Jim Brainard is Carmel’s first seven-term mayor and is one of the longest serving mayors in the United States. Under his tenure, Carmel has experienced tremendous growth and prosperity. It is considered one of the fastest growing cities in the United States. The population has grown from 25,000 to more than 103,000 in the last 25 years. Park land, greenspace, and trails have increased from 40 acres to more than 800, including the linear Monon Greenway and Central Park. The development of an Arts & Design District, a new downtown called City Center and a new Midtown project joining the two together, has helped in the creation of a vibrant, thriving walkable city where companies want to locate, where employees want to live and where families want to raise their children. Mayor Brainard is frequently asked to speak around the world about city planning, climate change, redevelopment and transportation networks. As part of the City Center project to create a downtown for Carmel, Mayor Brainard incorporated world-class cultural and entertainment venues. The Center for the Performing Arts in City Center includes the Palladium, a state-of-the-art, 1,600-seat concert hall, The Tarkington, a 500-seat proscenium theater and the 200-seat black box Studio Theater. Mayor Brainard was also successful in gaining the talents of Emmy-nominated performer Michael Feinstein as the Artistic Director for the Center as well as integrating the Great American Songbook Foundation and Songbook Academy into the cultural options at the Center. All of these venues, including an outdoor amphitheater named Rotary Centennial Plaza, opened in 2011.
Mayor Brainard has implemented numerous environmental initiatives for the City of Carmel. He has encouraged the construction of roundabouts in place of traditional signaled intersections in Carmel, which reduces vehicle emissions. Accidents with injury were also reduced by almost 80 percent when contrasted to signalized intersections. The City now has more than 140 roundabout intersections, more than any other city in the United States. Mayor Brainard has signed executive orders mandating the use of hybrid or flex-fuel vehicles for city operations when available and recently enacted a “No Idling” policy for city employees. He also encouraged the City’s Utilities Department to develop the technology to use recaptured methane gas to power its wastewater treatment facility as well as repurpose its biosolid waste into high quality fertilizer (topsoil), eliminating the need for its transport to and disposal in a landfill. He has also initiated testing the feasibility of utilizing wind energy as a future power source for the plant.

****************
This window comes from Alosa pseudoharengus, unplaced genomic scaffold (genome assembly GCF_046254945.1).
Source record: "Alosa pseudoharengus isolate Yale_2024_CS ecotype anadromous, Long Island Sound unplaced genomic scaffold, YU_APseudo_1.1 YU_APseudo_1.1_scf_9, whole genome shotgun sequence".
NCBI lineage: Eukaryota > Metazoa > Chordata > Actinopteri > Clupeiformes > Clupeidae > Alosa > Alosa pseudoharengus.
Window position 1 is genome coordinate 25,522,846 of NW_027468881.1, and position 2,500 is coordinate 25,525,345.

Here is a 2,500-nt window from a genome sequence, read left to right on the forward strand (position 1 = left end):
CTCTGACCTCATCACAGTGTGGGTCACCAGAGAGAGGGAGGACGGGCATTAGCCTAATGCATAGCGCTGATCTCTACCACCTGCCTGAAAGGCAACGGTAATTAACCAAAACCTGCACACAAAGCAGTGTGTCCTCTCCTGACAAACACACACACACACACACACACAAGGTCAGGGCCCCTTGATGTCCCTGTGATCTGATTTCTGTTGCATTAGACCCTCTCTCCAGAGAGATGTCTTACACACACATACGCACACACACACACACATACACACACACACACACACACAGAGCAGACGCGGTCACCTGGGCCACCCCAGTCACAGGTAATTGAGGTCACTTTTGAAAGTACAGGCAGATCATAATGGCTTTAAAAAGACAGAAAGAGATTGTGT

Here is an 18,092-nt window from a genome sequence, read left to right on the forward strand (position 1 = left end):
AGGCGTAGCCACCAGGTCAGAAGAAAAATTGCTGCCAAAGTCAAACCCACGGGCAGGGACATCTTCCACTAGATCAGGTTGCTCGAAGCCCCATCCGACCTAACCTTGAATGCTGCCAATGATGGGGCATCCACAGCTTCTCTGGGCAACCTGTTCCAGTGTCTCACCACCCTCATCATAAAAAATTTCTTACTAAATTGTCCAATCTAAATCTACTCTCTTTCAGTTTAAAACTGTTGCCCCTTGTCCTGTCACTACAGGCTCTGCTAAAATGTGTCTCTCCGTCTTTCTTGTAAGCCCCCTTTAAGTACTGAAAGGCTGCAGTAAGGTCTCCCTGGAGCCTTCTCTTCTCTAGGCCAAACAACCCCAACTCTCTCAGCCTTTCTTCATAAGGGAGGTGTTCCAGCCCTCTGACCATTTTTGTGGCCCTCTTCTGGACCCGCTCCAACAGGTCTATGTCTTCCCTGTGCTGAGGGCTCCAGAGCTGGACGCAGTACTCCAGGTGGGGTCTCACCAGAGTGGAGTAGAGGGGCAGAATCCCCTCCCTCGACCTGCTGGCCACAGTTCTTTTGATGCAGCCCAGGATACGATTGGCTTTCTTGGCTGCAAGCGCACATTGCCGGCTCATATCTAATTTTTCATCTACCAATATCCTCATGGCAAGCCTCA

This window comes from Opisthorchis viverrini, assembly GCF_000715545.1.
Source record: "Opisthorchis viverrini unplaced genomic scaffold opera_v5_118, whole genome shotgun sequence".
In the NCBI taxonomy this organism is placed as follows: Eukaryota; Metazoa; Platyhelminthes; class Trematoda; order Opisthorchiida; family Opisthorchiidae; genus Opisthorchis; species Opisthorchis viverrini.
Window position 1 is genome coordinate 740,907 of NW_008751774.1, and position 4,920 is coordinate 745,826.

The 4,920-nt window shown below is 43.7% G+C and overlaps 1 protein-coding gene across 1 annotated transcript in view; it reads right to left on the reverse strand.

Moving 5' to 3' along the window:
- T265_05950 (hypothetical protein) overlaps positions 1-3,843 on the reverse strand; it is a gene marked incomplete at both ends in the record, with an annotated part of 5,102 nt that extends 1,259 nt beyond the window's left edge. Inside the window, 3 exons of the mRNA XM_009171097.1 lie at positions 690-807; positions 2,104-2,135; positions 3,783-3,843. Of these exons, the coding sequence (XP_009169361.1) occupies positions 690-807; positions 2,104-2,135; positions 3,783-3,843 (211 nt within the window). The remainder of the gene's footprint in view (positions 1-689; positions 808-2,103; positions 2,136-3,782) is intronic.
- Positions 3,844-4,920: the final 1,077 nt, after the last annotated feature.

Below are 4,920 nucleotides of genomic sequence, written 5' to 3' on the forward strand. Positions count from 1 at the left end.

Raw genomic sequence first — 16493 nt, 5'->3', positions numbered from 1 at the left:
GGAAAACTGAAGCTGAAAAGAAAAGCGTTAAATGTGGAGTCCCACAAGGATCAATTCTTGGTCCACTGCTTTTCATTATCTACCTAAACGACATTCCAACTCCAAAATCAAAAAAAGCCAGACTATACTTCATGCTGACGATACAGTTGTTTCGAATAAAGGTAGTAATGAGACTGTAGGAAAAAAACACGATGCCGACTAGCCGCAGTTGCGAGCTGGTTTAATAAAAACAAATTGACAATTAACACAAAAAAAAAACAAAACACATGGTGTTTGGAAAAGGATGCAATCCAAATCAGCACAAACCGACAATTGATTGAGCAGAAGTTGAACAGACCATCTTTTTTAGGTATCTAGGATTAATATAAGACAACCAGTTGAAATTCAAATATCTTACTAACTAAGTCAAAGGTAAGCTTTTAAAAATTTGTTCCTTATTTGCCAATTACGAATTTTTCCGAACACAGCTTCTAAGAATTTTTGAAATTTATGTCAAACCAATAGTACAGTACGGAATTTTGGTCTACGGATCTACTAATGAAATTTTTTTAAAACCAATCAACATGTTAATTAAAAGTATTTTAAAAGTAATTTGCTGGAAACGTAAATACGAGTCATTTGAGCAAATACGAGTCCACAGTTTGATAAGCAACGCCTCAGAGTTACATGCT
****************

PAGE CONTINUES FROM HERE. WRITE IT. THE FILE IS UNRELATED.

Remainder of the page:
Carmel has been honored with many awards for its high quality of life and environmental initiatives. Money Magazine named Carmel the No. 2 Best Place to Live in America for 2021-22 and Money placed Carmel at the top of their list of Best Places to Retire in 2022. Carmel has also been named the No. 1 Best Place to Raise a Family in 2020 and No. 1 Best Suburb in America in 2019 by Niche.com. In 2015, Carmel was recognized as Community of the Year by the Indiana Chamber of Commerce. The City was awarded first place in the Climate Protection Awards from the U.S. Conference of Mayors for its roundabout program and national runner-up of the Home Depot Awards of Excellence in Community Trees. Carmel has also been the recipient of the Sterling Tree City Award, honorable mention for Municipal Excellence from the National League of Cities and has been designated a silver level Bicycle Friendly Community by the League of American Bicyclists. Based on surveys using community statistics, Carmel is consistently ranked among the top places to live for families, singles, children, senior citizens and veterans based on low crime rates, low cost of living, excellent schools, availability of high paying jobs and appreciation of community amenities such as the arts, culture, parks and recreational opportunities. Mayor Brainard’s academic background includes a Bachelor of Arts in History from Butler University and Doctor of Jurisprudence from Ohio Northern University. He also received a diploma from the Oxford Institute on International and Comparative Law from the University of San Diego. His book, Carmel, ‘round about right shares the story of redevelopment in Carmel during his administration.
Mayor Brainard has served as a Trustee and Co-chair of the Energy Independence and Climate Protection Task Force for the U.S. Conference of Mayors since 2013. In November of 2013, he was appointed to the Task Force on Climate Preparedness and Resilience by President Barack Obama. In 2015, he traveled to four cities in India to represent the United States as part of the U.S. State Department’s speaker’s bureau. Also, in 2015 he was asked to speak on energy and climate policy at the German-American Centers in five German cities. In 2016, he was asked to speak on climate change and urban design in Rome, Italy, at the International Making Cities Livable Conference. In 2021, the City of Carmel hosted the IMCL Conference. Additionally, he has been a guest lecturer for Georgetown University, Butler University, Indiana University and Purdue University among others. He often speaks to city councils and planning commissions across the United States about city design and development. The Mayor has served as President of the Butler University Alumni Association, was included in Butler’s “50 Under 50” in 2004 and has served as a Trustee of the university. He taught as an adjunct instructor at the University of Indianapolis and was named one of the “Most Powerful Hoosiers in the World” by Indianapolis Monthly Magazine. He is a member of St. Elizabeth Seton Catholic Church and the Rotary Club of Carmel. He resides in Carmel and has four children: Jack, a physician; Will, an attorney; Marie, an occupational therapist; and Martha, a medical research assistant at Dana-Farber Cancer Research Institute.